Yobs  =  observed percent recovery at a given time
Yest  =  estimated percent recovery from the regression line at the same given time

An additional 5% for pump error is added to the SEE by the addition of variances. The precision at the 95% confidence level is obtained by multiplying the SEE (with pump error included) by 1.96 (the z-statistic from the standard normal distribution at the 95% confidence level). The 95% confidence intervals are drawn about their respective regression line in the storage graph as shown in Figure 4.5.1. The data for Figure 4.5.1. was used to determine the SEE of 5.85% and the precision of the overall procedure of 11.5%.

4.8. Reproducibility data

Six samples were prepared by injecting an aliquot of a toluene solution containing 116.3 mg/mL MME onto the TBC-coated coconut shell charcoal. Humid air, 80% RH, was drawn through the tubes for 1 h at 0.05 L/min to add water to the sampler matrix. The samples were given to a chemist unassociated with this study. The samples were analyzed after being stored for 7 days at 2C in a refrigerator. Sample results were corrected for desorption efficiency. No sample result has a deviation greater than the precision of the overall procedure determined in Section 4.7., which is 11.5%.
Table 4.8.
Reproducibility Data for MME

µg
spiked
µg
recovered
percent
recovered
percent
deviation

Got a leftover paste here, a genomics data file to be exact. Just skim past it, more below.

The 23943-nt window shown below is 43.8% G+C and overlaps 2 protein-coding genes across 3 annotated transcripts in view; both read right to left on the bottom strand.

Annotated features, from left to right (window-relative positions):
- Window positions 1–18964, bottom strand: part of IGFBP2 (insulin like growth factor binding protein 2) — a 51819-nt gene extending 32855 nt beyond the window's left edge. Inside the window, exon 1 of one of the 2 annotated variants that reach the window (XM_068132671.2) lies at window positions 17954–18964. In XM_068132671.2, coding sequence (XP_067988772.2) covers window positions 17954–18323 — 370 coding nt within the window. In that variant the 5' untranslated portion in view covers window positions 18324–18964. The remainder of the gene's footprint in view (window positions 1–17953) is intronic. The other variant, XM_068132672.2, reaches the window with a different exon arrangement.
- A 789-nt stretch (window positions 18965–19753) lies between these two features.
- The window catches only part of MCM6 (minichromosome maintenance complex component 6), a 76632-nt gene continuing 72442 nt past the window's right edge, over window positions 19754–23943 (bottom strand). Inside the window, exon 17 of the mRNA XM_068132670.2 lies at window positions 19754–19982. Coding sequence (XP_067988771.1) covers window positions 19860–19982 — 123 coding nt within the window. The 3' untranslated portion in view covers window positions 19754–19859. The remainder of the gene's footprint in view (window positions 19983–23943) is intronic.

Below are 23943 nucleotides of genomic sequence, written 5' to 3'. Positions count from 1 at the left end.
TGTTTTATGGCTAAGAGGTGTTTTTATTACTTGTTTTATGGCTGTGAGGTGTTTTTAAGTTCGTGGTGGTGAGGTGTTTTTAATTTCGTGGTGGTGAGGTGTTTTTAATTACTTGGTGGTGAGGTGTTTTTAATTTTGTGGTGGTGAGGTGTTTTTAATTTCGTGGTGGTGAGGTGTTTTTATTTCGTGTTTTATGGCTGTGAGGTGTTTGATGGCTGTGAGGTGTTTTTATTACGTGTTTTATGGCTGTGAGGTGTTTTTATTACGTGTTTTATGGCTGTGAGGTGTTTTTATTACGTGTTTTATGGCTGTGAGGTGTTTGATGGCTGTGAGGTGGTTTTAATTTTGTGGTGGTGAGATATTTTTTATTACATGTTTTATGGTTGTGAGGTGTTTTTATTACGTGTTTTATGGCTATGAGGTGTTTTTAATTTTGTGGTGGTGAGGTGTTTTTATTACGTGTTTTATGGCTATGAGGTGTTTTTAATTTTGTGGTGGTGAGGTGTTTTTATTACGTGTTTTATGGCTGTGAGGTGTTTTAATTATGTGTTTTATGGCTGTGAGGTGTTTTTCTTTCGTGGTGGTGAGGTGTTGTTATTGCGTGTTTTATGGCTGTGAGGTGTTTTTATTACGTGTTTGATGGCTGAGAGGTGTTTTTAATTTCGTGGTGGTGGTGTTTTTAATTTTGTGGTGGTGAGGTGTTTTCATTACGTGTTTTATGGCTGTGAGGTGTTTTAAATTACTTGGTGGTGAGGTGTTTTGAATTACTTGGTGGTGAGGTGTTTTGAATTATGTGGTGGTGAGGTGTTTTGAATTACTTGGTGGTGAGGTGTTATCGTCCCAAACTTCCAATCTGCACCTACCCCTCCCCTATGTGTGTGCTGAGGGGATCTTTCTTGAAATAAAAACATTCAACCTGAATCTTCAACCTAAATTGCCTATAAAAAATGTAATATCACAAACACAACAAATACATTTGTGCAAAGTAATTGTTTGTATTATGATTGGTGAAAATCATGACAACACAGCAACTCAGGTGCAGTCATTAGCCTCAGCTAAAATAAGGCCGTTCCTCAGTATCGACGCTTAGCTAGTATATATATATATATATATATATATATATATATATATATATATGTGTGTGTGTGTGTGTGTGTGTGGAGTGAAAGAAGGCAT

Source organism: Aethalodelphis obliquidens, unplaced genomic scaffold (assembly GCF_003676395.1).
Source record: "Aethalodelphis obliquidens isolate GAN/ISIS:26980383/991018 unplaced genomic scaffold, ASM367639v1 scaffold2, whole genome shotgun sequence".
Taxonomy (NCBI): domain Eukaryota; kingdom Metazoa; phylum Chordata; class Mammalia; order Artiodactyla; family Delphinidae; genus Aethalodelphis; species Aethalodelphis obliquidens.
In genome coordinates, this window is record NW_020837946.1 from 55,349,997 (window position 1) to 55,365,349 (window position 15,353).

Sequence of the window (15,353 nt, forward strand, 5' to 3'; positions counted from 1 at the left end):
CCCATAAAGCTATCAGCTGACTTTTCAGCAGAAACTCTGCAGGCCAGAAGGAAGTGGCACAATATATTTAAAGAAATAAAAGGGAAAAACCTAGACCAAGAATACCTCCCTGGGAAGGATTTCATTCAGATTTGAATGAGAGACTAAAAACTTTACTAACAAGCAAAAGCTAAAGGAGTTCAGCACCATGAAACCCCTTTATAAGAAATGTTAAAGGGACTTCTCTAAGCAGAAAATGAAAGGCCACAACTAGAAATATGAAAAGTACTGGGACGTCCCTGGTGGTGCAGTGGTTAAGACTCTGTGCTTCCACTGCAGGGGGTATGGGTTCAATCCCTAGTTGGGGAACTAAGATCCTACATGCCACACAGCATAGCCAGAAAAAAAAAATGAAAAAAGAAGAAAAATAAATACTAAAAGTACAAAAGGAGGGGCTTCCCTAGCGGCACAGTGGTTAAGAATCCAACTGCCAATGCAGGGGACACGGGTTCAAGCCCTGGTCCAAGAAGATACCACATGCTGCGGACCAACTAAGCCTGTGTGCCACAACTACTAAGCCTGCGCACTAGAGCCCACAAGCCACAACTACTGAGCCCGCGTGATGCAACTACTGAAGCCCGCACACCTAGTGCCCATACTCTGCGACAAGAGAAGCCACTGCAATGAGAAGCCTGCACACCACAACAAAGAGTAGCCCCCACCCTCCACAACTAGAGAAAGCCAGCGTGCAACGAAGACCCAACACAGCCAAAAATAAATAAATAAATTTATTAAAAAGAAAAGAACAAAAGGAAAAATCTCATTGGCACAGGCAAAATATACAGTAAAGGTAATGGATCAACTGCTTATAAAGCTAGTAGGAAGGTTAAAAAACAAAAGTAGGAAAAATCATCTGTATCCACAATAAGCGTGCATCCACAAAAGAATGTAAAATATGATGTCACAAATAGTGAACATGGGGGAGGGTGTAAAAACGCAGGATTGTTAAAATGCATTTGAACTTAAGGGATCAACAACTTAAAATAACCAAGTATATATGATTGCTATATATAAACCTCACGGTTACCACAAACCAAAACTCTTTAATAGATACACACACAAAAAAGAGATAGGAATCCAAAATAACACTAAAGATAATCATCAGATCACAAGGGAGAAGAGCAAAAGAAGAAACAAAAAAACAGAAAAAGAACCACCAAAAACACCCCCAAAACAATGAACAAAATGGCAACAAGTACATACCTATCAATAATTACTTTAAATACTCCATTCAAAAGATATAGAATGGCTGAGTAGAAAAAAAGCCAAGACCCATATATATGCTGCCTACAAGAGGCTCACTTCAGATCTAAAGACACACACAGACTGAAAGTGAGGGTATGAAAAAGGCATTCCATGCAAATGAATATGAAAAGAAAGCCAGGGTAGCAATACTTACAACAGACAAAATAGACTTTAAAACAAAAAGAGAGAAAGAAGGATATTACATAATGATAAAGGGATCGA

1163
1163
1163
1163
1163
1163
1054.2
1102.2
1120.7
1102.9
1117.9
1092.2
90.6
94.8
96.4
94.8
96.1
93.9
-9.4
-5.2
-3.6
-5.2
-3.9
-6.1

4.9. Sampler capacity

An attempt to generate a dynamic test atmosphere was performed by injecting pure MME from a gas-tight syringe driven by a syringe pump at 2.11 mg/min into an air stream that was flowing at 2.45 L/min (21C and 80% relative humidity). This should have generated an atmosphere of 210 ppm or 861 mg/m3. The MME polymerized in the airstream to form a solid and only a small amount of the MME vaporized. To overcome this problem, the bottom of a U-tube was filled with glass beads coated with r-methoxy phenol. r-Methoxy phenol is commonly used to inhibit the polymerization of MME. By placing the end of the polytetrafluoroethylene needle in the glass beads, most of the MME to vaporize and resulted in an atmosphere of 589 mg/m3 or 144% of the target concentration. This was determined by sampling the air stream with a TBC-coated coconut shell charcoal tube and analyzing the tube. The atmosphere was much higher than the earlier attempt but was still not at theoretically amount. Solid polymerized MME was still found among the glass beads and this was the reason for the lower than theoretical amount.